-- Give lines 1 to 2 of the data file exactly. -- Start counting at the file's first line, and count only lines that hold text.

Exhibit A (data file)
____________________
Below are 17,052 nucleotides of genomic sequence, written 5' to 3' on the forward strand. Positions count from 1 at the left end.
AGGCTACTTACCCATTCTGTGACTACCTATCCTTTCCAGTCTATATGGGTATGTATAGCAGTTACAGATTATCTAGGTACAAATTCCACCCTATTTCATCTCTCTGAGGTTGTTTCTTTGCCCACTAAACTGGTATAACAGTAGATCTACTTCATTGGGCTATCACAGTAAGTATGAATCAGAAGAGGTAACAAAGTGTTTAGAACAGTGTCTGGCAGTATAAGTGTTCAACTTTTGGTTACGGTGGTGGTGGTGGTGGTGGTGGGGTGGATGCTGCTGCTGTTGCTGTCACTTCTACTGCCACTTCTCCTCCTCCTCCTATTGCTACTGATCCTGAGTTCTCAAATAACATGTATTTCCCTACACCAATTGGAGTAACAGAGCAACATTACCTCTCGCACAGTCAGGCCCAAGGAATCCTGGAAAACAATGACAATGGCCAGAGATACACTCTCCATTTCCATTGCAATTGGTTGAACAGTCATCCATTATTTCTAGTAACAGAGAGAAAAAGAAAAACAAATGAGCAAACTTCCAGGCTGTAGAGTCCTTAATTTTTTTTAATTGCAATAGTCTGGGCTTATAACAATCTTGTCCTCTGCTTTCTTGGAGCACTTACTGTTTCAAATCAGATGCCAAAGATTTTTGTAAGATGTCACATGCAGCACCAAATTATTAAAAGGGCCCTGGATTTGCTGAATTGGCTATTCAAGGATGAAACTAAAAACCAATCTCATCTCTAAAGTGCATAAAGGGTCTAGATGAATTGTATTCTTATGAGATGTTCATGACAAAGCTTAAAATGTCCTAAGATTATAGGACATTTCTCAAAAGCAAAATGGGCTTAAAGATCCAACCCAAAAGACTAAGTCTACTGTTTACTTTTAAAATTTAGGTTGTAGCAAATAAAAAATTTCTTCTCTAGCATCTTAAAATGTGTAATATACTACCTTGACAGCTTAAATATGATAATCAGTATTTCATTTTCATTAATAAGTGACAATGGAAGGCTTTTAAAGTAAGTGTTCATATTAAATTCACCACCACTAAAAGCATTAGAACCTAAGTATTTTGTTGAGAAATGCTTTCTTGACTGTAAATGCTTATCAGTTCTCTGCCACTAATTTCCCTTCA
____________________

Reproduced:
Below are 17,052 nucleotides of genomic sequence, written 5' to 3' on the forward strand. Positions count from 1 at the left end.
AGGCTACTTACCCATTCTGTGACTACCTATCCTTTCCAGTCTATATGGGTATGTATAGCAGTTACAGATTATCTAGGTACAAATTCCACCCTATTTCATCTCTCTGAGGTTGTTTCTTTGCCCACTAAACTGGTATAACAGTAGATCTACTTCATTGGGCTATCACAGTAAGTATGAATCAGAAGAGGTAACAAAGTGTTTAGAACAGTGTCTGGCAGTATAAGTGTTCAACTTTTGGTTACGGTGGTGGTGGTGGTGGTGGTGGGGTGGATGCTGCTGCTGTTGCTGTCACTTCTACTGCCACTTCTCCTCCTCCTCCTATTGCTACTGATCCTGAGTTCTCAAATAACATGTATTTCCCTACACCAATTGGAGTAACAGAGCAACATTACCTCTCGCACAGTCAGGCCCAAGGAATCCTGGAAAACAATGACAATGGCCAGAGATACACTCTCCATTTCCATTGCAATTGGTTGAACAGTCATCCATTATTTCTAGTAACAGAGAGAAAAAGAAAAACAAATGAGCAAACTTCCAGGCTGTAGAGTCCTTAATTTTTTTTAATTGCAATAGTCTGGGCTTATAACAATCTTGTCCTCTGCTTTCTTGGAGCACTTACTGTTTCAAATCAGATGCCAAAGATTTTTGTAAGATGTCACATGCAGCACCAAATTATTAAAAGGGCCCTGGATTTGCTGAATTGGCTATTCAAGGATGAAACTAAAAACCAATCTCATCTCTAAAGTGCATAAAGGGTCTAGATGAATTGTATTCTTATGAGATGTTCATGACAAAGCTTAAAATGTCCTAAGATTATAGGACATTTCTCAAAAGCAAAATGGGCTTAAAGATCCAACCCAAAAGACTAAGTCTACTGTTTACTTTTAAAATTTAGGTTGTAGCAAATAAAAAATTTCTTCTCTAGCATCTTAAAATGTGTAATATACTACCTTGACAGCTTAAATATGATAATCAGTATTTCATTTTCATTAATAAGTGACAATGGAAGGCTTTTAAAGTAAGTGTTCATATTAAATTCACCACCACTAAAAGCATTAGAACCTAAGTATTTTGTTGAGAAATGCTTTCTTGACTGTAAATGCTTATCAGTTCTCTGCCACTAATTTCCCTTCA